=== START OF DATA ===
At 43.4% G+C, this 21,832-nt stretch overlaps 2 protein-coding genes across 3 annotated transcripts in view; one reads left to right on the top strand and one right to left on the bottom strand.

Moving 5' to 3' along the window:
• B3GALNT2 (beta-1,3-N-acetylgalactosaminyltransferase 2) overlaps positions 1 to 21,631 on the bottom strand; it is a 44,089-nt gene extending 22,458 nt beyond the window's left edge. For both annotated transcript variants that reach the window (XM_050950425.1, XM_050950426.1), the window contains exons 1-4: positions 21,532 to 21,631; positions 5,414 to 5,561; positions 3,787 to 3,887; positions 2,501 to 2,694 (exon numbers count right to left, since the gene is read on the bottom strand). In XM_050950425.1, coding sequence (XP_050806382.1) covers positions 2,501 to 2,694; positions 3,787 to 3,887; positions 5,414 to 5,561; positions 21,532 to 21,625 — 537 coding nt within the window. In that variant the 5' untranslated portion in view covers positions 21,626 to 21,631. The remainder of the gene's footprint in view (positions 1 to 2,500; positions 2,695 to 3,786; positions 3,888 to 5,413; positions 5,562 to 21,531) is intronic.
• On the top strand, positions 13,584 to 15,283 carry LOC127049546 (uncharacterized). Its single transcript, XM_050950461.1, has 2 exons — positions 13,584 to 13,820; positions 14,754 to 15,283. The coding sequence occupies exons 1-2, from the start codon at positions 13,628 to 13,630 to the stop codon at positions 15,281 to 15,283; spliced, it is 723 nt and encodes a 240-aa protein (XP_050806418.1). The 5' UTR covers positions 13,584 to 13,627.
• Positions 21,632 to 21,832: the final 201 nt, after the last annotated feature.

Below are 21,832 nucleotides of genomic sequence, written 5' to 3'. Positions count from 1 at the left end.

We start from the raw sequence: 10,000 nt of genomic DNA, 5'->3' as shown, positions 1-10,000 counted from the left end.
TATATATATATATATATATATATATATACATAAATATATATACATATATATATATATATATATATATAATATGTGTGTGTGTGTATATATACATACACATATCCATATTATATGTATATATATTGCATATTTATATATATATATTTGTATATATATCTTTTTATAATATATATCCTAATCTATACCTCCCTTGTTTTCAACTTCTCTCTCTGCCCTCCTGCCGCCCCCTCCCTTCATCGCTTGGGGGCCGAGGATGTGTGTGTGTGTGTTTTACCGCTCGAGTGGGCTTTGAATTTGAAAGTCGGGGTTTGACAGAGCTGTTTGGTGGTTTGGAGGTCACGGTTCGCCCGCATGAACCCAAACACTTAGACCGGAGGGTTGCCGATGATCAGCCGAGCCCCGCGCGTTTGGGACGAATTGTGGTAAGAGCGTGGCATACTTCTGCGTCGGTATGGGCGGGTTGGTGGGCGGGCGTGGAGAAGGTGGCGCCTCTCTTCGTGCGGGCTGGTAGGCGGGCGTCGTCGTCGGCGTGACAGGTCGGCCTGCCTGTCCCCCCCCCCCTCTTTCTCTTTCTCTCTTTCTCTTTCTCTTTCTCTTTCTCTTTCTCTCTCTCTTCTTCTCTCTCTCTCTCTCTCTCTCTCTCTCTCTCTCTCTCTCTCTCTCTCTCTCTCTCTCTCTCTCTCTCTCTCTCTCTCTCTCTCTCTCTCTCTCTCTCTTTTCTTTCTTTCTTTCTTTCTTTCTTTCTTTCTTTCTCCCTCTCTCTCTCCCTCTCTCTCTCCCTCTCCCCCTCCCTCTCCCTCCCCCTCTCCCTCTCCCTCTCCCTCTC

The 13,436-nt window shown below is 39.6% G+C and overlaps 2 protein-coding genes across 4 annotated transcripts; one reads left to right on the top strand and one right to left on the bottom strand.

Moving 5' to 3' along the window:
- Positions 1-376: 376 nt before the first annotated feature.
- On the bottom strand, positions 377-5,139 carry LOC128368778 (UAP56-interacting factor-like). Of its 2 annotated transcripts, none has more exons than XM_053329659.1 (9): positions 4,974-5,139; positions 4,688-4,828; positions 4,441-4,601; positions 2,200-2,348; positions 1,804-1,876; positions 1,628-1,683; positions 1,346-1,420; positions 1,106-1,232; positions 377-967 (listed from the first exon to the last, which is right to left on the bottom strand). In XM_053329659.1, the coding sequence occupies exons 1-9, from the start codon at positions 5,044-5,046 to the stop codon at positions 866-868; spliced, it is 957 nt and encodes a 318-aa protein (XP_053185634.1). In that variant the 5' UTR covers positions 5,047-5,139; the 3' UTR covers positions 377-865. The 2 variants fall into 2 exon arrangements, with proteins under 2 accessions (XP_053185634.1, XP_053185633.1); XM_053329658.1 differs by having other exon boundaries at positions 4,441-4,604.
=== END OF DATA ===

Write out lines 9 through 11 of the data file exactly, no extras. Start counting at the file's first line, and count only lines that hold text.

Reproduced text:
The 13,436-nt window shown below is 39.6% G+C and overlaps 2 protein-coding genes across 4 annotated transcripts; one reads left to right on the top strand and one right to left on the bottom strand.

Moving 5' to 3' along the window:
- Positions 1-376: 376 nt before the first annotated feature.